I find this definition too restrictive, too focused on a particular form of gaming, that of competitive gaming. There are two games that come to mind from the past that don't exactly fit into this mold. The first is Myst, a game in which the player explores a fictional universe to figure out the story behind the main characters in the game. So you as player are an observer, with a book that transports you to different worlds where you pick up clues to solving the mystery and completing the tale. In Myst you learned how to navigate in different environments, how to best find clues, the rules of play. You learned about fictitious worlds in which you found yourself and the characters you sought to follow—situated meaning in multimodal environment. You did not have other players to interact with, and there was no conflict in which you were engaged. While the main characters were in conflict, your goal was to find out why, rather than to participate in the conflict. In this case, navigation in this universe, exploration, learning (information and tricks to find clues), and building a story were the essential elements for play. There was encouragement to explore and try things, a trial and error approach to problem-solving. It was a lone activity, but an engrossing one, and players would spend hours and hours glued to their monitors. You did learn a literacy that you could share with a community of players, outside of the game environment,. The game created a simulated semiotic domain in which you leaned in contextualized, multimodal ways. You had to think hard about the internal and external design aspects as you navigated through different worlds and constructed your own version of the story, a meta-reflection on the design.
Similarly, another older game is Eve, created by Peter Gabriel. Once again lone players are immersed in fictitious environments. The goal is to solve the riddle of "the relationship between men, women and nature" and turn the landscape into a paradise. The way to do this is to explore objects in different worlds, revealing music and video clips, and finally constructing a landscape into a paradise by clicking on the spots that reveal media and help form a new landscape. In the process you build your own music and videos from clips you find in the different worlds. It's pretty esoteric, but again, very absorbing and very creative. It too causes one to reflect on the design, to participate in the design of a world, paradise, as well as create one's own videos and musical works.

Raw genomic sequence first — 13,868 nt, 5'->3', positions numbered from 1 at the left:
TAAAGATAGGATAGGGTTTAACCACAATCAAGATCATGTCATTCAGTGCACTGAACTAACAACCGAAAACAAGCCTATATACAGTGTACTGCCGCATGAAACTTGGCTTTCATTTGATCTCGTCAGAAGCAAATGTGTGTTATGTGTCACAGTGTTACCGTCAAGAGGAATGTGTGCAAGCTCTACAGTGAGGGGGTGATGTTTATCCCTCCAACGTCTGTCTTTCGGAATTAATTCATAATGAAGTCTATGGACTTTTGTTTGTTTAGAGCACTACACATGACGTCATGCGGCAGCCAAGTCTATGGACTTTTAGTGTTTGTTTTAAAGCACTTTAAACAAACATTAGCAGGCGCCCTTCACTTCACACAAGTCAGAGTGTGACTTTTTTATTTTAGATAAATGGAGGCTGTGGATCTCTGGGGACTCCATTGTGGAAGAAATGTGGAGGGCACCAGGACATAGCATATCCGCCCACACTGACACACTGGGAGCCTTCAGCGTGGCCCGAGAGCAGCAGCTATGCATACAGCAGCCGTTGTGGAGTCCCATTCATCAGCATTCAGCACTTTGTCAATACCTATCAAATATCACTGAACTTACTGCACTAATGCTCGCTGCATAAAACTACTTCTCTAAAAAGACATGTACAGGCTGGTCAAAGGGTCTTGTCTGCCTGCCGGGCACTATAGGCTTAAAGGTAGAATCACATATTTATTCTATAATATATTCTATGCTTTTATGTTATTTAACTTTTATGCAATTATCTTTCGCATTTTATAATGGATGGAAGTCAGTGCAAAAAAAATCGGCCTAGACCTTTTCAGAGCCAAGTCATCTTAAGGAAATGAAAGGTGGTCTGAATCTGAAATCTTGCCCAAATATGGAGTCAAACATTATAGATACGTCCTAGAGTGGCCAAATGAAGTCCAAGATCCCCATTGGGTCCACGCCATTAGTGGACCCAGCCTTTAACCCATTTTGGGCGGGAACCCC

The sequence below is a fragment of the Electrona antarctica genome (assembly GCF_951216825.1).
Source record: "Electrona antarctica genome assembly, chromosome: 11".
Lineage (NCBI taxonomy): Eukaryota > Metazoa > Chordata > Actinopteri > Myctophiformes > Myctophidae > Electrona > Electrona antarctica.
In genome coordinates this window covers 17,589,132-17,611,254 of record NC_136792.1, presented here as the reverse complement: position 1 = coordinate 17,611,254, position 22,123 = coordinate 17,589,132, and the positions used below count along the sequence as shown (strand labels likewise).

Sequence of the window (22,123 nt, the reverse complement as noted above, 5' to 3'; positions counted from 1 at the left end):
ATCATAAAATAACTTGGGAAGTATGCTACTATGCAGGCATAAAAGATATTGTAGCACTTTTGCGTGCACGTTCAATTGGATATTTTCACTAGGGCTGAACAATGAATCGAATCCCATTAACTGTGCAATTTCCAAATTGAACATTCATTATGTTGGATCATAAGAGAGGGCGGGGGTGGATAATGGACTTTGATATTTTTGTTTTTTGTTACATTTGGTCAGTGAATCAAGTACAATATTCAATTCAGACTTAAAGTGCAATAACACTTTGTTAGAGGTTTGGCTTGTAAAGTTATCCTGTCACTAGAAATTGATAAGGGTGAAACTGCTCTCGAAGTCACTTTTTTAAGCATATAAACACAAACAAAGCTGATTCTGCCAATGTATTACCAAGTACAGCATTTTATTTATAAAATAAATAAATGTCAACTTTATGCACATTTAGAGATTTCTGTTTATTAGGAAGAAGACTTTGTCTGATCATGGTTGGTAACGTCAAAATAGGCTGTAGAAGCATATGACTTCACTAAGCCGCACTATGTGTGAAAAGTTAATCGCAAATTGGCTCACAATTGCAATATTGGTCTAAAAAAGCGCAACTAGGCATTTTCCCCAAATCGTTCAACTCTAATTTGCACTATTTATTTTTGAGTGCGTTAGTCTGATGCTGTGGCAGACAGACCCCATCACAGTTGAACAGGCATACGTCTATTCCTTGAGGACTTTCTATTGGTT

In both cases I would modify Salen and Zimmerman's definition as follows:
A game is a system in which players engage in an artificial environment, with defined goals or challenges, and rules by which to reach those goals or meet the challenges.
2. I had the good fortune of playing Alien Contact!, a game in development at HGSE under Chris Dede. This is a Multi-User Virtual Environment (MUVE), played on a mobile device, using Augmented Reality (AR) in the design. It was a revelation in many ways. A short description of how it works: Aliens have landed in a nearby location, and you and your team have to figure out why and whether their motives are friendly or no, using clues you pick up in the AR environment. The learning goals for the game are to teach math and literacy skills. Players form teams of 4, each player assuming a different role: chemist, linguist, FBI agent, or computer expert. Each player has his/her own mobile device, equipped with GPS. Information and clues are imparted to you based on your role in the team—so each team player has different parts of the puzzle to add to the hypothesis. It is a collaborative problem solving environment, and very engaging. To get information you can interview witnesses or experts you find as you wander through the physical environment.
For me, embedding information and data in a real, physical environment was new and interesting. Augmenting the physical reality with a virtual landscape and population helped contextualize data and information. The fact that the team had to work together to form a picture, to form a hypothesis about why the aliens landed, and their intent toward the community was a terrific way to make collaboration an integral element in the problem-solving realm. This is how it usually works in the adult world of work, and I found this to be potentially excellent training for the work environment. One often has to turn to and depend on experts and partners to problem solve, rather than work in isolation. The team approach also forces players to form affiliations and tight communication loops in order to come, as a group, to a solution as quickly as possible. Reaching out to others outside of your team, experts and witnesses, was also a good exercise in how to seek and find information resources. Knowledge gained in this exploration is situated in a context. It is also an example of community knowledge, how bringing together a group's knowledge creates a better, more informed hypothesis than a single player could achieve alone.
Upon reflection, Alien Contact! demonstrates rather well some of the good learning potential Gee sees in gaming and points toward a very interesting direction for this future learning technology.
Posted by MN